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SAPC held a dialogue in Washington, DC, on the resurgence of terrorism in Pakistan.

The recent uptick in terrorist activity in Pakistan, SAPC hosted a discussion in the nation's capital.

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In Washington, DC, South Asia Peace Council members discussed the recent uptick in terrorist activity in Pakistan during a roundtable discussion. Why is Pakistan experiencing an increase in terrorist attacks despite the country’s significant efforts and losses in the war against terrorism? This conversation included representatives of the academic community, professional community members, and the think tank community in Washington, DC. Dr. Qamar Cheema, who was serving as the event’s moderator, gave a speech in which he discussed the power balance impasse in Pakistan and why the political class does not accept responsibility for problems with national security.

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In his opening remarks, the South Asia Peace Council Chairman, Sajid Tarar, emphasized the necessity of conversation among Pakistan’s various stakeholders to achieve stability, peace, and resilience. Militants responsible for the deaths of thousands of innocent Pakistanis should not be tolerated in Pakistan. He pleaded with the United States government to support Pakistan in its war against terrorism and offer all assistance that Pakistan requires. There have been highs and lows in relations between Pakistan and the United States, but the United States always considers Pakistan a reliable ally. This has made Pakistan and the United States formidable partners.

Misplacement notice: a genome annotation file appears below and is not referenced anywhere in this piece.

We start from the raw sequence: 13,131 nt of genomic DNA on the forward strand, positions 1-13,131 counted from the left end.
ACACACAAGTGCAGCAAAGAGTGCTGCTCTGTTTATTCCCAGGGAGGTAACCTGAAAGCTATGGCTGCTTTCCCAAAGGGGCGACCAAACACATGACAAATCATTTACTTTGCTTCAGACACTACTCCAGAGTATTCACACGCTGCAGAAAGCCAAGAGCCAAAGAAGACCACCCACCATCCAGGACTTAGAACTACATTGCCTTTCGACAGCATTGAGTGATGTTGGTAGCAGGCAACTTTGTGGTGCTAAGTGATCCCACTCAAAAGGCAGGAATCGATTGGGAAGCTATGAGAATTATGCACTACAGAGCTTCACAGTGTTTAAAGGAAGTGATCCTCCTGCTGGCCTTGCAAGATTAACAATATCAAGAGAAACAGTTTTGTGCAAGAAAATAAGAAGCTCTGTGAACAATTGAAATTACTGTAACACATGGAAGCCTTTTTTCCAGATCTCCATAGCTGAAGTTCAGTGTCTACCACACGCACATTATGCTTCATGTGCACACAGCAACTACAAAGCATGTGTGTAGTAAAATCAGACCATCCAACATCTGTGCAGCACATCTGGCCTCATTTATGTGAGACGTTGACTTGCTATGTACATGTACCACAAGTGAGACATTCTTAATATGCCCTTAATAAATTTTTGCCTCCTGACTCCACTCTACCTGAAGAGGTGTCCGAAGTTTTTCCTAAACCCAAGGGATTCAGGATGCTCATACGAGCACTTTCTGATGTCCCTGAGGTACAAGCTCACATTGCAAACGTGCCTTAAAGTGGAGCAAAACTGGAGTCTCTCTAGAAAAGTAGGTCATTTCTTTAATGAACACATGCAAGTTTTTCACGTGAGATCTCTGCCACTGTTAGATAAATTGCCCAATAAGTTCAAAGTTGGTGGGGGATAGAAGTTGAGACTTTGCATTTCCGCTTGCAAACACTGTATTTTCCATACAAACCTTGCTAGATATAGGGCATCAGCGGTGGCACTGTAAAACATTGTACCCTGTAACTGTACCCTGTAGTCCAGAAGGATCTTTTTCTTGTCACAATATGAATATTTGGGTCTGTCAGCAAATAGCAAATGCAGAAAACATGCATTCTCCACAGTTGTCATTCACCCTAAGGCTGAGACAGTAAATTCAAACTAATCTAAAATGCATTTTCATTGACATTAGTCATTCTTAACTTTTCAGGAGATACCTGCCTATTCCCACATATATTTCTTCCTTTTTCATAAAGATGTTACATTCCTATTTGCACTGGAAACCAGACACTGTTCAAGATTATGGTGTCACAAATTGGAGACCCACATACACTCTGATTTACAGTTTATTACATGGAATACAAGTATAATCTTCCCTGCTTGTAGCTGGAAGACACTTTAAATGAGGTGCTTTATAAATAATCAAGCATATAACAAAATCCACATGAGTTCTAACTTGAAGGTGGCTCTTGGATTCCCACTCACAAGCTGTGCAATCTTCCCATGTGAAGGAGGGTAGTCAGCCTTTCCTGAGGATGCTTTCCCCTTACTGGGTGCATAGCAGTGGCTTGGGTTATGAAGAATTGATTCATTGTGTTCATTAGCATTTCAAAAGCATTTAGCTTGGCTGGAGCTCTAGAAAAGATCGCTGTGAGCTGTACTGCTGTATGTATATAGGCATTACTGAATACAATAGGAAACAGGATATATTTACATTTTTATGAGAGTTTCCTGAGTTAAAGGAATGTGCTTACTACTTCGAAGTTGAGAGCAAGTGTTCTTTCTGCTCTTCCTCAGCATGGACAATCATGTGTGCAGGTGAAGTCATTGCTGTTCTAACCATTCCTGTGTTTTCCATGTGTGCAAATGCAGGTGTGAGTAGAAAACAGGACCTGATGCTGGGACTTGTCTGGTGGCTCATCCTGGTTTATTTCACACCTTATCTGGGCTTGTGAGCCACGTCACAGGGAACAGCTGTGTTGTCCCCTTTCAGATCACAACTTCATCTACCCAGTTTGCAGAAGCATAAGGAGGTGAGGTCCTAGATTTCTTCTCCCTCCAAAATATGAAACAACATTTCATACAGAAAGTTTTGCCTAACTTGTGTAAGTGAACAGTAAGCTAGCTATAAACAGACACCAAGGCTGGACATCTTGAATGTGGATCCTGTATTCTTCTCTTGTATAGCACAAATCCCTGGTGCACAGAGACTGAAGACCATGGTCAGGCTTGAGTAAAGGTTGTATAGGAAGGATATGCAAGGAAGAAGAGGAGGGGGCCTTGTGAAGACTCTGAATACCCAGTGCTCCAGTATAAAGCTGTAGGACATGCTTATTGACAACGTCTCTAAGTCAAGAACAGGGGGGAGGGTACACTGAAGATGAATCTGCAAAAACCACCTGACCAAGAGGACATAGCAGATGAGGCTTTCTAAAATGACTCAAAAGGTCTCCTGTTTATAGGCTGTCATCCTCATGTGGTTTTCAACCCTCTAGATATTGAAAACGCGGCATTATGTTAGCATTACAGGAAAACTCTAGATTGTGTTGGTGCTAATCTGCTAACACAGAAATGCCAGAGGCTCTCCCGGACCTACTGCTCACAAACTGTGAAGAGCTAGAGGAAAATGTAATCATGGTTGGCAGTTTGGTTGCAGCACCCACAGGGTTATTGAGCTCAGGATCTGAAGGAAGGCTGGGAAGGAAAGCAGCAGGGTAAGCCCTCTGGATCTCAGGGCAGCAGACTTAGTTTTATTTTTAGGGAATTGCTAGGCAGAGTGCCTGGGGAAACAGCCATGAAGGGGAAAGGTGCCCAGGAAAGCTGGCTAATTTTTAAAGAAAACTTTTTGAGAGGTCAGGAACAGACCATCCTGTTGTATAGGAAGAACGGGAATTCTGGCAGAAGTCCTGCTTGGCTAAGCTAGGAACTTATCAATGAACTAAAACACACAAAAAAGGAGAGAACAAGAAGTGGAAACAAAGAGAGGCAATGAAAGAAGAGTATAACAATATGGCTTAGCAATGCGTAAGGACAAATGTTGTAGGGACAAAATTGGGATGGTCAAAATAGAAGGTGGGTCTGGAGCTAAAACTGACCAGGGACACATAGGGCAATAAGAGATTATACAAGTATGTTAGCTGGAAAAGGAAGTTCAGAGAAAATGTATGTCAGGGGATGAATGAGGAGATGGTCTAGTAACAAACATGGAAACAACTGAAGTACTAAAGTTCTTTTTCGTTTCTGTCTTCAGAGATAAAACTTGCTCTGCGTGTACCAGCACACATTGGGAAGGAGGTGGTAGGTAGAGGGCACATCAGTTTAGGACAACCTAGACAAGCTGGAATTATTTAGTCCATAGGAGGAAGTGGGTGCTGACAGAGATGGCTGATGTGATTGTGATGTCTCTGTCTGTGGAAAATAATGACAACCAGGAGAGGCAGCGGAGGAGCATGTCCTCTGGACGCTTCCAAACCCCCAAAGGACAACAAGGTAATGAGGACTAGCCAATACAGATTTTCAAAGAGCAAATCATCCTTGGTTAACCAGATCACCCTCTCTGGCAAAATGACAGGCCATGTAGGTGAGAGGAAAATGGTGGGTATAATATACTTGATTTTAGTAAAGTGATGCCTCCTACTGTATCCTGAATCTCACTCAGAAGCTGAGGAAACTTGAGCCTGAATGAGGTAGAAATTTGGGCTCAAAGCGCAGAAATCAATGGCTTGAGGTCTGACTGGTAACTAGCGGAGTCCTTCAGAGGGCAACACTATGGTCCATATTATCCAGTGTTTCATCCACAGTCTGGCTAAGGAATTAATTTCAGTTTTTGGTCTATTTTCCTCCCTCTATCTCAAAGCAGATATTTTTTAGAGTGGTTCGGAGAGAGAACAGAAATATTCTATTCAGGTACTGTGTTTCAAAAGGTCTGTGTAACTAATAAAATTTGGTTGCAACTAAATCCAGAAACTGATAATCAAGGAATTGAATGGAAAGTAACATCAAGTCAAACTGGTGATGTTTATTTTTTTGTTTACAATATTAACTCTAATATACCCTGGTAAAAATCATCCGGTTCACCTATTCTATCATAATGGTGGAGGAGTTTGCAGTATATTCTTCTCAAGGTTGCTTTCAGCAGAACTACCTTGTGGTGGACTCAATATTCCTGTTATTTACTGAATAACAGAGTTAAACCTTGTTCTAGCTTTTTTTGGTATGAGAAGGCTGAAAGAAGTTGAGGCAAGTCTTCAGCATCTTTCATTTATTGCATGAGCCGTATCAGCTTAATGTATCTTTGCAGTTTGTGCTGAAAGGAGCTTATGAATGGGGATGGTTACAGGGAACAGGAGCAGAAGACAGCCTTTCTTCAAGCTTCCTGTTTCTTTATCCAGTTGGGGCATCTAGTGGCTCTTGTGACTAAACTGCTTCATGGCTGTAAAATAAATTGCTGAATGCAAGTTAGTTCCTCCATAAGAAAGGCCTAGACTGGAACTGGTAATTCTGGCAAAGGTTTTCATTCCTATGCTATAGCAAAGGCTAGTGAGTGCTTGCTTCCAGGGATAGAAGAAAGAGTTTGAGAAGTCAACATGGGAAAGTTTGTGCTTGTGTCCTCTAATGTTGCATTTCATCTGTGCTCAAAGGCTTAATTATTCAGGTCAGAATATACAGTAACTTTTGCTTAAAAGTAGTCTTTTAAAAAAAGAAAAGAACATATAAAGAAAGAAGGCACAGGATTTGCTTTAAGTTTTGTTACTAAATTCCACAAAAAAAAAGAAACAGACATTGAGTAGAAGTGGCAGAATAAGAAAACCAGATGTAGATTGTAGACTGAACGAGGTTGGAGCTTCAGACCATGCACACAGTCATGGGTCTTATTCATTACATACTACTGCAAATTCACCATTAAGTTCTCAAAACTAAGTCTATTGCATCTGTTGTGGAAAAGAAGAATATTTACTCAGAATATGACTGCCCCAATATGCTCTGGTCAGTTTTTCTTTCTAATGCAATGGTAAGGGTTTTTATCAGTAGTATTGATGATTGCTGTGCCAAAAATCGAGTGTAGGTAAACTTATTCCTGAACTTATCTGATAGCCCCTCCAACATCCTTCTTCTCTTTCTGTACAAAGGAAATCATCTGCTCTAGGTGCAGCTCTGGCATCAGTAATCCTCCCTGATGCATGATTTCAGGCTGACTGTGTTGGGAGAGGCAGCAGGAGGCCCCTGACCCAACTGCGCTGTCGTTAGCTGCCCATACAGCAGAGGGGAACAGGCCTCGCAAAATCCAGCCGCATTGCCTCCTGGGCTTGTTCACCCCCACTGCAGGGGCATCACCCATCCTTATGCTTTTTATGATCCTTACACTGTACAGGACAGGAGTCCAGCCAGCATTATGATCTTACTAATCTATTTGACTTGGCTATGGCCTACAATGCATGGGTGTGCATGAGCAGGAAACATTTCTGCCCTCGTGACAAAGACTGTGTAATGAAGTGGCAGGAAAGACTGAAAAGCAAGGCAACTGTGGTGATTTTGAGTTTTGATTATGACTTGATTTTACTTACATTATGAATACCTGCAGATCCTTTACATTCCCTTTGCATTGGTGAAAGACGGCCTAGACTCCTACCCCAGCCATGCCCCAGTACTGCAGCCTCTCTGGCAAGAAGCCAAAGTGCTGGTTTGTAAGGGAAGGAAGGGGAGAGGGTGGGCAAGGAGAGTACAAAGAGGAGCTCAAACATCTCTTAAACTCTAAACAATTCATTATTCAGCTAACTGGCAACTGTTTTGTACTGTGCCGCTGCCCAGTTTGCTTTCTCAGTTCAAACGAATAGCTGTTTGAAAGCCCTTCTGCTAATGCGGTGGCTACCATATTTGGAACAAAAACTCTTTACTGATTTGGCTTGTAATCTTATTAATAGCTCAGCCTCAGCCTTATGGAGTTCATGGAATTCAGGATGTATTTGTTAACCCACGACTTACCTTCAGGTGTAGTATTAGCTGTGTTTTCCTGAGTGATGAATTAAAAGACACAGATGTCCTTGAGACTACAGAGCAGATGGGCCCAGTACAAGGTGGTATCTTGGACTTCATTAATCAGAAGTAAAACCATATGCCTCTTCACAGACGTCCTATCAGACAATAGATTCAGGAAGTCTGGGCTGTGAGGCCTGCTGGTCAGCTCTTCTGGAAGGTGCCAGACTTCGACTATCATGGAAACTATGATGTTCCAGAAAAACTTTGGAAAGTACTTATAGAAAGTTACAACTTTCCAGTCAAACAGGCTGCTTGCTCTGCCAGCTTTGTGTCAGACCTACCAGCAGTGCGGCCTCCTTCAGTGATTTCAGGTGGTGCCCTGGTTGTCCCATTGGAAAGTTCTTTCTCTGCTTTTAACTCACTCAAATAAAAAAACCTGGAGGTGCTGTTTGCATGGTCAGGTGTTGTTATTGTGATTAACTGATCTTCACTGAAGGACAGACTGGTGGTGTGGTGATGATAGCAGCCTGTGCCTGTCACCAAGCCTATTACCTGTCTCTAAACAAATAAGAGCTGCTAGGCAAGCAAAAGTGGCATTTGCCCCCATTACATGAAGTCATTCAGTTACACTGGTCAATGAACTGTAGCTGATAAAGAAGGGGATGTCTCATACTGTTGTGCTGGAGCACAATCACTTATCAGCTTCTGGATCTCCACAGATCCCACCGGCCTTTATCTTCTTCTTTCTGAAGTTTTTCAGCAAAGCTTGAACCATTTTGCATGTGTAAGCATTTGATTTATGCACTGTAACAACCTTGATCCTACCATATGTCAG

Three individuals were asked for their professional opinions on the causes of the recent uptick in terrorist activity in Pakistan.

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Professor Dr. Hassan Abbas discussed the backdrop and historical context of growing terrorism from the National Defense University in Washington, DC. He claimed that kinetic actions alone are not enough to combat terrorism; instead, Pakistan should have undertaken major de-radicalization strategies for the general people to deradicalize masses of Gen. Zial ul Huq’s radicalization of a nation.

According to Dr. Kamran Bokhari of the New Lines Institute in Washington, DC, there is no such thing as a good Taliban or a bad Taliban. There are none other than Evil Taliban, and Pakistan ought not to support a regime that it does not approve of for itself. The Afghan Taliban will be encouraged by Pakistan to embrace a more progressive, inclusive, and participatory form of government in Afghanistan.

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Dr. Muqtedar Khan from the University of Delaware spoke on the regional context of terrorism and how India perceives this new wave of terrorism in Pakistan. He also discussed the similarities and differences between the two countries. He expressed the view that Pakistan needs to make sure of course adjustments and to do so, more significant behavioral shifts are required from all relevant players.

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During his closing remarks, the President of the SAPC, Sardar Jasdip Singh Jesse, expressed his gratitude to the attendees for their intellectual and academic contributions to the discussion on the resurgence of terrorist activity in Pakistan. He thanked the attendees for their participation in the event.

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